Researchers believe that acupuncture and acupressure work on “pressure points” throughout the body, in order to improve the flow of energy.

Acupuncture and acupressure are used to treat many different medical problems, including neuropathic pain. If you’ve ever thought about trying them, you are not alone: According to the 2007 National Health Interview Survey, 3.1 million Americans said that they had visited an acupuncturist in the previous year.

Always talk with your health care provider before starting any complementary treatments: You need to make sure that these treatments won’t conflict with your other care, and that there are no medical reasons to avoid using them.

What is acupuncture?

Acupuncture is an ancient Chinese tradition that dates back thousands of years. In Chinese belief, an energy called qi (“chee”) runs throughout the body. When something blocks or slows down the flow of qi, a person may feel pain. An acupuncturist treats this pain by placing thin needles at special points on the body, to make sure that the flow of qi is clear.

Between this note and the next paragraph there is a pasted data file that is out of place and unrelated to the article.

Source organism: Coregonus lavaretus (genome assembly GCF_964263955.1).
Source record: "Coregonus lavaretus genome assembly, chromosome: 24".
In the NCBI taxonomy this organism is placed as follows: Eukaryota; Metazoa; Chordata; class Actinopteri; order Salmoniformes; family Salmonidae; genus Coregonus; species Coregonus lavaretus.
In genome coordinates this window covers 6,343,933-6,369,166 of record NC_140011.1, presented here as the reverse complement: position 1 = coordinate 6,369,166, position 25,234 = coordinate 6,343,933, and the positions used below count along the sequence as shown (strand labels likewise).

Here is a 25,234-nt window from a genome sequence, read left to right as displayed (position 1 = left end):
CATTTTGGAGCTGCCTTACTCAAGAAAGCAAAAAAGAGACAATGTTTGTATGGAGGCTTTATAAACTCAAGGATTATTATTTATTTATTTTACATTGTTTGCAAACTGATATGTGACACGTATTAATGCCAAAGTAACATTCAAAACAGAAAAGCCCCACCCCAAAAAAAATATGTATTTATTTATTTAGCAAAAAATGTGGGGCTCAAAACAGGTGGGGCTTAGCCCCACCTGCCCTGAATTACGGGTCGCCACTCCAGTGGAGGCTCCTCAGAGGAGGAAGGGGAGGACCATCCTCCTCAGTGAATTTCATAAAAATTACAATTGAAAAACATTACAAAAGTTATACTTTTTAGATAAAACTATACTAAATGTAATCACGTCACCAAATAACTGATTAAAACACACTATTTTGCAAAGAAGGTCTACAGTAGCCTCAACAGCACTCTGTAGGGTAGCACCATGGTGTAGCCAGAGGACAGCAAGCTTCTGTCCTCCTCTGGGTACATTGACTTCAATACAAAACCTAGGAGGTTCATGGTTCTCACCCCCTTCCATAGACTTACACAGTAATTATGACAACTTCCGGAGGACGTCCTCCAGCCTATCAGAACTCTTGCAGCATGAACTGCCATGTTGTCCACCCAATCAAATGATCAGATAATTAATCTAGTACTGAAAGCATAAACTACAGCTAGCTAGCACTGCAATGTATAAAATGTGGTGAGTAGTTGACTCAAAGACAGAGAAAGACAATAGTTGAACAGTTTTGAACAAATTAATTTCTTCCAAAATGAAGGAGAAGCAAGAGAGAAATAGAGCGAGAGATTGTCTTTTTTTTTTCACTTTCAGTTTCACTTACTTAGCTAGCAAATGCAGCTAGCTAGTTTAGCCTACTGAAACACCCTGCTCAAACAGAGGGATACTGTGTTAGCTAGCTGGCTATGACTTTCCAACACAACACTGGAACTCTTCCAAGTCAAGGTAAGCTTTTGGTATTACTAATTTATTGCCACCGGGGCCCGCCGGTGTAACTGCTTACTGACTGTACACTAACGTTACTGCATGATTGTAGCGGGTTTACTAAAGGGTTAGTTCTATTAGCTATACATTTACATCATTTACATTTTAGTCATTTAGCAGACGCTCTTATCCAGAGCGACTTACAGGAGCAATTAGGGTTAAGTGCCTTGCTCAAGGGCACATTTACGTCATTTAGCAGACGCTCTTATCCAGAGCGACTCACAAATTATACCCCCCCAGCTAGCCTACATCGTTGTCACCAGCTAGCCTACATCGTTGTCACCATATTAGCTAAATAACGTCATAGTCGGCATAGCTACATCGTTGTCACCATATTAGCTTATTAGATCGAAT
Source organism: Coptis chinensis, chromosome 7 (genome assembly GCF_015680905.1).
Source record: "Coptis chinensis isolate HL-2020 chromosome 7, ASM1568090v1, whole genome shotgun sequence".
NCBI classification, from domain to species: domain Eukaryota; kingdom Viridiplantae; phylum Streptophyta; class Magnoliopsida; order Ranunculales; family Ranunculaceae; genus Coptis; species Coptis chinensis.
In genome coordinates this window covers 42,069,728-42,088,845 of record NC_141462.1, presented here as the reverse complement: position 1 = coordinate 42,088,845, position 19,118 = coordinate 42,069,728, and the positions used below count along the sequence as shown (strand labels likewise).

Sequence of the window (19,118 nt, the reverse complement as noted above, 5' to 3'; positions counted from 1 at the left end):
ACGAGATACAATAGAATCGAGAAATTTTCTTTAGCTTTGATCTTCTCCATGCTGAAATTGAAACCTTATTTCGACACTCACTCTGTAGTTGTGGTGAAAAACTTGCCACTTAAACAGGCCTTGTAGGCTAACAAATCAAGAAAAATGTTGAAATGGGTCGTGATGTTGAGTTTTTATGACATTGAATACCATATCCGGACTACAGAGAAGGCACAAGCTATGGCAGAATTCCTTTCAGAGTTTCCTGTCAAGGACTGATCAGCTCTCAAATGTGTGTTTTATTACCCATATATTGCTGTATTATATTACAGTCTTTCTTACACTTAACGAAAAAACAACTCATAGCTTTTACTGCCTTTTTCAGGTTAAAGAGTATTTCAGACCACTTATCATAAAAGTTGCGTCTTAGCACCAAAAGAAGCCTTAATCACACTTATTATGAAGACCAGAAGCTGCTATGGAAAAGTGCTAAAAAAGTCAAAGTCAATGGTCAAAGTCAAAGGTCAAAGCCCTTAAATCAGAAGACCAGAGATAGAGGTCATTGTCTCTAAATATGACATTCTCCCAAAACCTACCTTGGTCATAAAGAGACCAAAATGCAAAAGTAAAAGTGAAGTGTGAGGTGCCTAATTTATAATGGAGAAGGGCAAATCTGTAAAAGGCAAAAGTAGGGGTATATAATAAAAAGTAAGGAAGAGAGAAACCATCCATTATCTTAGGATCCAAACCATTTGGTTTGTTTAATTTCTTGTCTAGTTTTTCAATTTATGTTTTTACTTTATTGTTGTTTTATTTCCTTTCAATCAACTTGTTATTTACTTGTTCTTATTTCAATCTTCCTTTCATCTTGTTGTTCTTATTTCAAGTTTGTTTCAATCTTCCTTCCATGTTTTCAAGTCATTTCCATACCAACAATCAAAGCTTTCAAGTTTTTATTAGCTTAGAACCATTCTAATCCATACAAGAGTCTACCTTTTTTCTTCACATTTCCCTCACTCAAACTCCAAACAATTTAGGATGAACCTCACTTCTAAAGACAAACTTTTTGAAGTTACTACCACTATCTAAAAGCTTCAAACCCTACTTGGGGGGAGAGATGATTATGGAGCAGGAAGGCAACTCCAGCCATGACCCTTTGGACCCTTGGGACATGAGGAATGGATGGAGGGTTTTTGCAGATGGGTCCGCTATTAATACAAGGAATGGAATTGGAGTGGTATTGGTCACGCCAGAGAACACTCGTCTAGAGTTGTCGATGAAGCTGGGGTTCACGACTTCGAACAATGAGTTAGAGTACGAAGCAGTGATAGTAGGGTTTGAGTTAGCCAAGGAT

Acupressure is a similar type of treatment, but instead of needles, hand pressure is applied to these same points of the body to increase the energy flow.

How do acupuncture and acupressure feel?

You probably know that acupuncture uses needles, and the thought of someone inserting many thin needles into your skin might be scary. While some people may feel a slight twinge when acupuncture needles are placed, many do not. That’s because acupuncture needles are almost as thin as a piece of thread that’s used for sewing; they are much thinner than regular medical needles. In fact, you may feel so deeply relaxed after the needles are placed that you might even fall asleep during the treatment.